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“Solo: A Star Wars Story” is the second prequel/spinoff, joining 2016’s “Rogue One”, since the Disney takeover of LucasFilm.

That movie had almost entirely new characters, while this one is, of course, about the early adventures of everyone’s favorite smuggler.

In this origin story, Alden Ehrenreich (best known for 2016’s Coen Brothers comedy “Hail, Caesar!”) takes on the iconic role made so by Harrison Ford. Ehrenreich isn’t bad in the role, but there’s nothing in his performance that captivates or draws audiences in like a true titular character should. He’s more relaxed, as the movie goes on. Ehrenreich is a bit rigid and his attempts at copying Ford’s wisecrack delivery aren’t perfect, but he tries.

“Game of Thrones” star Emilia Clarke gives a solid, yet limited effort as Solo’s love interest Qi’ra, but for as rock steady as her performance might be, it still feels as if Clarke is holding something back for future films.

Both Ehrenreich and Clarke are signed on for at least two more “Star Wars” appearances and their character arcs reflect the slow development multiple film projects implies.

In “Solo” we see how Han becomes a pilot, befriends Chewbacca, and wins the Millennium Falcon. Granted it takes over 2 hours before we can check-off all three of those objectives. The adventure is typical for “Star Wars”: direct story, decent acting and loads of action with a few twists and turns.

LucasFilm fired the original directors of “Solo”, “The LEGO Movie” and “21 Jump Street”’s Phil Lord and Christopher Miller (who are still credited as Executive Producers).You can still see some of their vision in the final product. Ron Howard was brought-in last summer to save the film and re-shot nearly 80% of it. LucasFilm made the comment Ron Howard was quick to take over shooting in 1 hour what Lord and Miller shot in an entire day.

Woody Harrelson, Emilia Clarke and Paul Bettany play a trio of new characters (and since this is a prequel, not all of them will stick around). The most vibrant character in “Solo” is a younger Lando Calrissian (played by Donald Glover) who sells his character better than Ehrenreich, he has the look persona and even sounds almost like the original portrayed by Williams. Glover’s performance is the most believable and authentic in the film by an incredibly wide margin and it’s without question that a spinoff movie with Glover at the lead is a matter of when and not if it happens.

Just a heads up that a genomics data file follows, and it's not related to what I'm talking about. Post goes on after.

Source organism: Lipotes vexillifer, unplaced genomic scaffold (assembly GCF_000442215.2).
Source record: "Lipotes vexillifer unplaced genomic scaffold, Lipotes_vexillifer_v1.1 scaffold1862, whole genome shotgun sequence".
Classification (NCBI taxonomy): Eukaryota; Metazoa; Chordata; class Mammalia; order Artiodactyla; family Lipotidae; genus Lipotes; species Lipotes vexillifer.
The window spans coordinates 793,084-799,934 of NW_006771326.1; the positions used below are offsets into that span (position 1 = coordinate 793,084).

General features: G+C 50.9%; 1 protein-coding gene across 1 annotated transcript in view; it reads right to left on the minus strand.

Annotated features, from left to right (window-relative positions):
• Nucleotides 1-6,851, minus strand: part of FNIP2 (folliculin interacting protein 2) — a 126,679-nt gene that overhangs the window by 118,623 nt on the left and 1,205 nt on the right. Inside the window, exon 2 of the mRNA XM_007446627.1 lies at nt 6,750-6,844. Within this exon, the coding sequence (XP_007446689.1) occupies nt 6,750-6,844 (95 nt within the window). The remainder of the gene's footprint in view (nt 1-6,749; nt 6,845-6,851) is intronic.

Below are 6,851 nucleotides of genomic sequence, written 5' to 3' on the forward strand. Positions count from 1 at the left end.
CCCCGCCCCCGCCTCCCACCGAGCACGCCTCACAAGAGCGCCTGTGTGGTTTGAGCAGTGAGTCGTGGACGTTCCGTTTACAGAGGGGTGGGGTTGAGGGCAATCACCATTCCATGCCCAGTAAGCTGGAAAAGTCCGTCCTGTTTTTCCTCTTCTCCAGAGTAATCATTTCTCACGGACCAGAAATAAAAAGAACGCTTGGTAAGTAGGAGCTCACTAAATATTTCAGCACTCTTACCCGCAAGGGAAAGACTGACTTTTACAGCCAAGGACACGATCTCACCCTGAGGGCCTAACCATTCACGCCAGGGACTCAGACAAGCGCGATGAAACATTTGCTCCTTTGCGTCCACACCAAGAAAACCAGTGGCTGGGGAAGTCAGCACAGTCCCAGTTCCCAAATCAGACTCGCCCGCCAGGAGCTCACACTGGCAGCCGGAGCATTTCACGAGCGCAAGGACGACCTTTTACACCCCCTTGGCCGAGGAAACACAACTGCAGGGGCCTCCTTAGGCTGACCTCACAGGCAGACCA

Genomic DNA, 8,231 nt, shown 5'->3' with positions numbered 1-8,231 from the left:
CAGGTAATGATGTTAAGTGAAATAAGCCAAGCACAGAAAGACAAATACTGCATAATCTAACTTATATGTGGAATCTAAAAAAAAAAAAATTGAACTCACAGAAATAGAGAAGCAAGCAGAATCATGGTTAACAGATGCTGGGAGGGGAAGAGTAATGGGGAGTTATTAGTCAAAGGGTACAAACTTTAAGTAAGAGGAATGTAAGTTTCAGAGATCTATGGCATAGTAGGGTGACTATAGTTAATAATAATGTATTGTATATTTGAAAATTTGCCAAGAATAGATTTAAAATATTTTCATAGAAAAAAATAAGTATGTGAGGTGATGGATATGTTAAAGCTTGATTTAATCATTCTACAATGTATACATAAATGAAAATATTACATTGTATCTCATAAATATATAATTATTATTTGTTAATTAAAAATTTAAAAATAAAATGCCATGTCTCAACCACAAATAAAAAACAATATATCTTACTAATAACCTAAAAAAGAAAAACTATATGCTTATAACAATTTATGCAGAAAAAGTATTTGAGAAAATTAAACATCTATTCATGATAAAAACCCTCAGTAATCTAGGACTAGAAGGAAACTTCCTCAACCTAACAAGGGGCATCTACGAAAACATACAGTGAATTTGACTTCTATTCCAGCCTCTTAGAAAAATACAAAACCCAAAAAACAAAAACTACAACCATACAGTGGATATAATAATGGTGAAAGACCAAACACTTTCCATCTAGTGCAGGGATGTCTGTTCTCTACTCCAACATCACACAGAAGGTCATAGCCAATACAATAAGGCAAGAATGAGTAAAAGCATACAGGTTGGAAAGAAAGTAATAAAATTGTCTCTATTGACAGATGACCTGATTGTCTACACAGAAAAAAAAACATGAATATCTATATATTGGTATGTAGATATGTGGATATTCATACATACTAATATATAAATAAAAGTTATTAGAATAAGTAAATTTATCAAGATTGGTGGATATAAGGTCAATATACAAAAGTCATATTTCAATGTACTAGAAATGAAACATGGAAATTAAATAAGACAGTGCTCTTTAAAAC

Woody Harrelson is up to his usual tricks in a steady, take-it-or-leave-it turn as Solo’s mentor Tobias Beckett and Paul Bettany is fine as the film’s obligatory villain Dryden Vos.

The 3D format is barely used, briefly for the depth; I noticed it during the Kessel run sequence but they didn’t push it at all. This is by far the lightest in tone of the “Star Wars” films but they do make a nice set up with a cameo at the end (connection to “Clone Wars” and Rebels” animated series) and hints at other well known characters making a grand entrance. It’s a decent space/western that serves as a place holder for things to come but could have been better. It fell short of its $300mill budget by nearly $80mill but it made up for 2x that overseas so hopefully we see the promised sequels and gets a better go around next time.




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